The Marine Life Protection Act (MLPA) Blue Ribbon Task Force has recommended marine protected areas for California’s north central coast. The recommendation includes a preferred alternative and three other proposals that will help the State of California improve the design and management of its marine protected areas (MPAs). This recommendation will be presented to the California Fish and Game Commission, the decision-making body under the MLPA.

“Our effort has extended for 15 months, with over 50 days of formal meetings and public workshops, to develop and adopt recommended alternative MPA proposals for the north central coast,” said Susan Golding, chair of the task force. “We are confident that the work of all the stakeholders and the task force has created an excellent preferred alternative that will increase ocean protection.”

In spite of this, many diver groups are against the proposals as it closes key areas popular with abalone hunters including Fisk Mill Cove, Horseshoe Cove, Point Arena, Kruse Ranch, Jenner and more.

The MPA proposals are based on the efforts of a group of 45 stakeholders and their alternates that worked with MLPA Initiative staff in an intensive stakeholder process. Marine constituencies represented in the stakeholder group included recreational angling and diving, commercial fishing, ports and harbors, conservation, business, and other government agencies with marine protected area responsibilities.

After 12 months of formal meetings, innumerable informal meetings, and input and review from a science advisory team, the stakeholder group developed three MPA proposals for the north central coast, identified as proposals 1-3, 2-XA and 4. The task force determined that all three proposals were worthy of consideration.

Ultimately, the task force voted to blend elements of all three proposals in developing its preferred alternative, which consists of nine state marine conservation areas (8.4 % of the study region), two state marine parks (0.5%), eleven state marine reserves (11.6%), and two state marine recreational management areas (0.2%).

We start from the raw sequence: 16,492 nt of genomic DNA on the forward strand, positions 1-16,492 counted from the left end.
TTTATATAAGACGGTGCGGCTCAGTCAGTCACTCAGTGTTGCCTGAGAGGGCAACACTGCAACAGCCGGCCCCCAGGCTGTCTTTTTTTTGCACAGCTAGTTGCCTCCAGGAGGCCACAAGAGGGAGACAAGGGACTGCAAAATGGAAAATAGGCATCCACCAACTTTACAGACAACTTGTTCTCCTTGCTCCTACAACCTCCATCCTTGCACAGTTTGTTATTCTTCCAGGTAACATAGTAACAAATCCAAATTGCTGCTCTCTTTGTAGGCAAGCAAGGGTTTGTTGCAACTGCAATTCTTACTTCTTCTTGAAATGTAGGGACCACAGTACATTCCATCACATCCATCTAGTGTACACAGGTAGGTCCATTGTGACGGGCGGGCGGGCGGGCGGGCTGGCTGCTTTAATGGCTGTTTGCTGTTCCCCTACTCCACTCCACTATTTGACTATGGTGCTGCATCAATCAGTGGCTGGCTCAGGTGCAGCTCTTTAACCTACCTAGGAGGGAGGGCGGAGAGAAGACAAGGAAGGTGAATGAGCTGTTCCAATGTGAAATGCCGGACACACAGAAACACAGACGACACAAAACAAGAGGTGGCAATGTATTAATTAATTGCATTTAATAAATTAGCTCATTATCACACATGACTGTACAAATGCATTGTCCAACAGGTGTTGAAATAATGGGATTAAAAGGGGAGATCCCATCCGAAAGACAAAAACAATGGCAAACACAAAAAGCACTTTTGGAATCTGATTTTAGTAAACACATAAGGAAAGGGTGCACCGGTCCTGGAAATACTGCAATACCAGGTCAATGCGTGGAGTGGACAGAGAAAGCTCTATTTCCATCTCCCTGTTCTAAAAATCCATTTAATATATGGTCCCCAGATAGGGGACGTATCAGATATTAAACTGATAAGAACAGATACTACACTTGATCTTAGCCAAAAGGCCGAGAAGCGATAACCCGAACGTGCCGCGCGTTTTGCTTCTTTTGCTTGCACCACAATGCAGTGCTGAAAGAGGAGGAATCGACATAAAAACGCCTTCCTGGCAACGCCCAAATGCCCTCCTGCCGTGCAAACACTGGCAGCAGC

For Summary of North Central Coast MPA Proposals, refer to

“These packages reflect a significant and invaluable amount of work by many people, including our stakeholders and the science team,” Executive Director Ken Wiseman stated. “Our hope is that when the commission begins its deliberations about MPAs along the north central coast, it will recognize the open and transparent process we conducted with stakeholders and the commitment they made to developing these proposals.”

The California Fish and Game Commission will automatically consider existing MPAs as the “no project” alternative during the state regulatory process. All proposals provide some level of protection to living marine resources, with different approaches and emphasis using reserves, parks and conservation areas. The final decision about which proposals to forward and selection of the preferred alternative was reached after the task force received evaluations by the science advisory team and staff, as well as extensive input from stakeholders and the public.

In addition to MPAs, the task force recommended seven special closures to offer additional protection to seabirds and marine mammals from disturbance, which is not necessarily addressed by MPAs. Special closures prohibit or limit human access within a specific distance of high diversity and abundance areas for marine birds and mammals.

The task force recommendations are scheduled to be delivered to the commission in June. The commission will then review and assess the proposals with advice from the science advisory team that has been assisting the task force since June 2007.

In 1999 the state enacted the MLPA, which directs state agencies to reexamine and redesign California’s system of marine protected areas with the goal of increasing its coherence and effectiveness at protecting the state’s marine life and habitats, marine ecosystems, and marine natural heritage, as well as to improve recreational, educational and study opportunities in marine ecosystems that are subject to minimal human disturbance.

To achieve the goals of the MLPA, the California Resources Agency and DFG partnered with the Resources Legacy Fund Foundation to establish the MLPA Initiative; this public-private partnership is designed to help the state implement the MLPA. Led by former San Diego Mayor Susan Golding, the five-member MLPA Blue Ribbon Task Force was formed by Secretary for Resources Mike Chrisman to oversee the initiative process.

Making recommendations for MPAs along the north central coast, utilizing the best readily available science and the advice of stakeholders, is one of a number of steps being taken to comply with the MLPA, implementation of which is part of Gov. Arnold Schwarzenegger’s Ocean Action Plan.

A map of the alternatives are posted to the MLPA website at